Lethal Autonomous Weapon Systems (LAWS), informally known as ‘killer robots’, are weapons systems which can operate without meaningful human control. Increasing autonomy in weapons systems is turning the prospect of LAWS into a reality, posing grave humanitarian, ethical and legal questions.
Later this year, a Group of Governmental Experts (GGE) will convene to discuss the regulation of LAWS, following a decision made at last year's review conference for the UN Convention on Certain Conventional Weapons (CCW). UNA-UK, together with fellow UK members of the Campaign to Stop Killer Robots, had lobbied for such an outcome while also urging the UK Government to show greater leadership on this issue. The UK's response can be found here.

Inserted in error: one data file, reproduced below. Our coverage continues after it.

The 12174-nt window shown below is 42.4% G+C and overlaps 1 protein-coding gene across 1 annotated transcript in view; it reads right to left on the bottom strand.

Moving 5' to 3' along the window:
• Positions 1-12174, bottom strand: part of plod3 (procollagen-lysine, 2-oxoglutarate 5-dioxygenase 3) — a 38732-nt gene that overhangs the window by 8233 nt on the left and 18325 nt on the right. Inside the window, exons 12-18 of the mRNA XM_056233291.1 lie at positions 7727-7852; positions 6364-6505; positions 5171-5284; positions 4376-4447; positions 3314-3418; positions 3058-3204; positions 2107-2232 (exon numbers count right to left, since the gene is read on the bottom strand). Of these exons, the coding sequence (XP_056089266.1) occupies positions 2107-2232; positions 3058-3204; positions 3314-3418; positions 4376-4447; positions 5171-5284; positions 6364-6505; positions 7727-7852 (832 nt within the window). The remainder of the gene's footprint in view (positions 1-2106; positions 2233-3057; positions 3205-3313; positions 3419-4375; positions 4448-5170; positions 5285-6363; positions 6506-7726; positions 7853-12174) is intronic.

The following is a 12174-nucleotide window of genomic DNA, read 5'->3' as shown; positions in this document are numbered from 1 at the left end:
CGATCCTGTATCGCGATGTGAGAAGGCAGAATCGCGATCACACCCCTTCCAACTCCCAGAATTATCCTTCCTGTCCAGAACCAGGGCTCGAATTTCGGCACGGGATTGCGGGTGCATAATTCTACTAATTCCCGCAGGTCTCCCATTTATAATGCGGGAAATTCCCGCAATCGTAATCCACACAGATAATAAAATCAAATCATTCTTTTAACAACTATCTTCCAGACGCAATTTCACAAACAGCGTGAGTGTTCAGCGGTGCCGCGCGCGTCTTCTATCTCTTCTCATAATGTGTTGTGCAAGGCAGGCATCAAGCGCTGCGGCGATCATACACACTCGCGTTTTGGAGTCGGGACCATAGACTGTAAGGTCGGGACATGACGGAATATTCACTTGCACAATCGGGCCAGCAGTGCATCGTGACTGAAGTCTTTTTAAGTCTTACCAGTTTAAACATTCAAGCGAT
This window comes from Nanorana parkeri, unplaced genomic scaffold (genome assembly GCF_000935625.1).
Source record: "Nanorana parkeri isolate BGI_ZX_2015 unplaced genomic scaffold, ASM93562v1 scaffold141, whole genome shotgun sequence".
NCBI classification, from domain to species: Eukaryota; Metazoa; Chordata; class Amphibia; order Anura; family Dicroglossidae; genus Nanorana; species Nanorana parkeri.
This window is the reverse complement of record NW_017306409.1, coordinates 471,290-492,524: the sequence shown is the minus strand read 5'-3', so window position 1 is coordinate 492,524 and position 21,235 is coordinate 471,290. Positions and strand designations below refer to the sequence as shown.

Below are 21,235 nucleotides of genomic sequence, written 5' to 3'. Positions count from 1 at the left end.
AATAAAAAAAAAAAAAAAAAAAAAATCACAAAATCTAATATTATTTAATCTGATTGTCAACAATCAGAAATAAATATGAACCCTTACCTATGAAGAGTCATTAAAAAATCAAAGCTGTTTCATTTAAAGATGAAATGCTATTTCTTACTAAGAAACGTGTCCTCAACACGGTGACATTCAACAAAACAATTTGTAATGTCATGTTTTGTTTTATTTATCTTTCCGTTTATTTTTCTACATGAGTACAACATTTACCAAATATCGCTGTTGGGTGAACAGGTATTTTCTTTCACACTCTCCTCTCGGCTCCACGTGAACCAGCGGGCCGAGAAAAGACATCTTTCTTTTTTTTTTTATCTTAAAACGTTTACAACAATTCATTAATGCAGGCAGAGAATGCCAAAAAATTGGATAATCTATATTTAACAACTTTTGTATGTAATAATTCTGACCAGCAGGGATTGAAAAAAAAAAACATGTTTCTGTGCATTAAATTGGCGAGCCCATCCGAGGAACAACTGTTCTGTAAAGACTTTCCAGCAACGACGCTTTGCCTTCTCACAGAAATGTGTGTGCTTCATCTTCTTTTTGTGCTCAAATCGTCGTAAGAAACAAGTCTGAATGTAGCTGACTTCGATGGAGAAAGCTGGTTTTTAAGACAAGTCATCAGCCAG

While UNA-UK welcomes the planned GGE meetings, and the support shown by the UK for them, there are further steps Britain can take. First, the UK should articulate a comprehensive policy on autonomy in its weapons systems – a crucial step for building international consensus. Second, the UK should reconsider its assessment that existing international law is sufficient to prevent the development on LAWS - a position that is increasingly out of step with the international community. Last year, the number of states formally declaring support for a ban on LAWS doubled from 9 to 19, with China expressing support for the first time.
At a time when Britain’s commitment to arms control (including its commitment to the Arms Trade Treaty and to multilateral nuclear disarmament) is being questioned on the world stage, UK leadership on this issue is vital. The security threat to Britain from the proliferation of such technology, also puts regulation squarely in the national interest. If the UK wants to come good on its mantra of a “more engaged, global Britain”, contributing to international efforts to control inhumane weapons is an important starting point.